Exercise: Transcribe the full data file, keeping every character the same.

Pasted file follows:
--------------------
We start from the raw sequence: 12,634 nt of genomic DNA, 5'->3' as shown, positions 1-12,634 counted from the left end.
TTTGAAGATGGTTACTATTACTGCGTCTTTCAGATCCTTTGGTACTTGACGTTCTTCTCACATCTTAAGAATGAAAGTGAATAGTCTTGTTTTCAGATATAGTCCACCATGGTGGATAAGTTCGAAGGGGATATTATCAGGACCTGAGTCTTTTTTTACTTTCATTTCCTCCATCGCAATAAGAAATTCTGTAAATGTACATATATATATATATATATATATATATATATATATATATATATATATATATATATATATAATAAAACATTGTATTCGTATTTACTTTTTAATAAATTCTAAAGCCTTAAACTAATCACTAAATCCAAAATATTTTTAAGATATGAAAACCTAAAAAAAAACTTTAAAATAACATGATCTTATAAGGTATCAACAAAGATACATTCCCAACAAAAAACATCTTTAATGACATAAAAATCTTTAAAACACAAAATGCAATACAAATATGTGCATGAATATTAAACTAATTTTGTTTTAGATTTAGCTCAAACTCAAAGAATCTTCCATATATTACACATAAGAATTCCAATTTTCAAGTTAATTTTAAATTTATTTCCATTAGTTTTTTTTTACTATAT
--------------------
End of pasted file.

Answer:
We start from the raw sequence: 12,634 nt of genomic DNA, 5'->3' as shown, positions 1-12,634 counted from the left end.
TTTGAAGATGGTTACTATTACTGCGTCTTTCAGATCCTTTGGTACTTGACGTTCTTCTCACATCTTAAGAATGAAAGTGAATAGTCTTGTTTTCAGATATAGTCCACCATGGTGGATAAGTTCGAAGGGGATATTATCAGGACCTGAGTCTTTTTTTACTTTCATTTCCTCCATCGCAATAAGAAATTCTGTAAATGTACATATATATATATATATATATATATATATATATATATATATATATATATATATATATATAATAAAACATTGTATTCGTATTTACTTTTTAATAAATTCTAAAGCCTTAAACTAATCACTAAATCCAAAATATTTTTAAGATATGAAAACCTAAAAAAAAACTTTAAAATAACATGATCTTATAAGGTATCAACAAAGATACATTCCCAACAAAAAACATCTTTAATGACATAAAAATCTTTAAAACACAAAATGCAATACAAATATGTGCATGAATATTAAACTAATTTTGTTTTAGATTTAGCTCAAACTCAAAGAATCTTCCATATATTACACATAAGAATTCCAATTTTCAAGTTAATTTTAAATTTATTTCCATTAGTTTTTTTTTACTATAT